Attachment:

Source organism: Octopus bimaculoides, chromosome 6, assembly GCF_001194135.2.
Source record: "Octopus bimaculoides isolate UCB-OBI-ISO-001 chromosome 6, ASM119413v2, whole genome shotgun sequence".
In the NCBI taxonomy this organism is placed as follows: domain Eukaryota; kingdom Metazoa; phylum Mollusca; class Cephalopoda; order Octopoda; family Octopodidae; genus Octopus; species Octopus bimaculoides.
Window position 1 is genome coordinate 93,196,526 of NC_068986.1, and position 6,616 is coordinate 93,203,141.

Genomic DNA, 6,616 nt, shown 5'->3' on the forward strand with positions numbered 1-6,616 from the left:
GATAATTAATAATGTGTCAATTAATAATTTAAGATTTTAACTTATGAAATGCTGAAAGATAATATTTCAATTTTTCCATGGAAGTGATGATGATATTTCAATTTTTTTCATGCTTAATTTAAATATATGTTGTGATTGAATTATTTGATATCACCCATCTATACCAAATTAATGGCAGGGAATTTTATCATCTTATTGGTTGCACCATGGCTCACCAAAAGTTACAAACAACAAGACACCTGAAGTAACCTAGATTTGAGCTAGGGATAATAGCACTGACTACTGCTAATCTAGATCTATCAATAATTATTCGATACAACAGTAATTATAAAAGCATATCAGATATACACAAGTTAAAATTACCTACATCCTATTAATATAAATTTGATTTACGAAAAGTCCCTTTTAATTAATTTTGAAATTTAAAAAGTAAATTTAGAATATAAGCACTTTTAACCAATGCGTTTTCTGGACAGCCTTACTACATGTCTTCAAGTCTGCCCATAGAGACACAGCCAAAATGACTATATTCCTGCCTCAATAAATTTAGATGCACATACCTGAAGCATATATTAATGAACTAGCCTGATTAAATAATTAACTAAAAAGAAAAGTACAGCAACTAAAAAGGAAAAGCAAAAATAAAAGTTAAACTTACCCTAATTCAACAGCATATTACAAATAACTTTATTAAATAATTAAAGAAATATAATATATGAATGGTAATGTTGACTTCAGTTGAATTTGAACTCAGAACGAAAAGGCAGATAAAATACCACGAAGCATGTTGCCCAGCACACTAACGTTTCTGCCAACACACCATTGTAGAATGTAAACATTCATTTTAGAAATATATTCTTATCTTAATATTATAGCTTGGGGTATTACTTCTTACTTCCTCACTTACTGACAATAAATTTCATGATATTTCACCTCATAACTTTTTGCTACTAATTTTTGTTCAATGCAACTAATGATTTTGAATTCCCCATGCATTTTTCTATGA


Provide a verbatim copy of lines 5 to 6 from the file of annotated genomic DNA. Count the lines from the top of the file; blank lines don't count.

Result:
Genomic DNA, 6,616 nt, shown 5'->3' on the forward strand with positions numbered 1-6,616 from the left:
GATAATTAATAATGTGTCAATTAATAATTTAAGATTTTAACTTATGAAATGCTGAAAGATAATATTTCAATTTTTCCATGGAAGTGATGATGATATTTCAATTTTTTTCATGCTTAATTTAAATATATGTTGTGATTGAATTATTTGATATCACCCATCTATACCAAATTAATGGCAGGGAATTTTATCATCTTATTGGTTGCACCATGGCTCACCAAAAGTTACAAACAACAAGACACCTGAAGTAACCTAGATTTGAGCTAGGGATAATAGCACTGACTACTGCTAATCTAGATCTATCAATAATTATTCGATACAACAGTAATTATAAAAGCATATCAGATATACACAAGTTAAAATTACCTACATCCTATTAATATAAATTTGATTTACGAAAAGTCCCTTTTAATTAATTTTGAAATTTAAAAAGTAAATTTAGAATATAAGCACTTTTAACCAATGCGTTTTCTGGACAGCCTTACTACATGTCTTCAAGTCTGCCCATAGAGACACAGCCAAAATGACTATATTCCTGCCTCAATAAATTTAGATGCACATACCTGAAGCATATATTAATGAACTAGCCTGATTAAATAATTAACTAAAAAGAAAAGTACAGCAACTAAAAAGGAAAAGCAAAAATAAAAGTTAAACTTACCCTAATTCAACAGCATATTACAAATAACTTTATTAAATAATTAAAGAAATATAATATATGAATGGTAATGTTGACTTCAGTTGAATTTGAACTCAGAACGAAAAGGCAGATAAAATACCACGAAGCATGTTGCCCAGCACACTAACGTTTCTGCCAACACACCATTGTAGAATGTAAACATTCATTTTAGAAATATATTCTTATCTTAATATTATAGCTTGGGGTATTACTTCTTACTTCCTCACTTACTGACAATAAATTTCATGATATTTCACCTCATAACTTTTTGCTACTAATTTTTGTTCAATGCAACTAATGATTTTGAATTCCCCATGCATTTTTCTATGA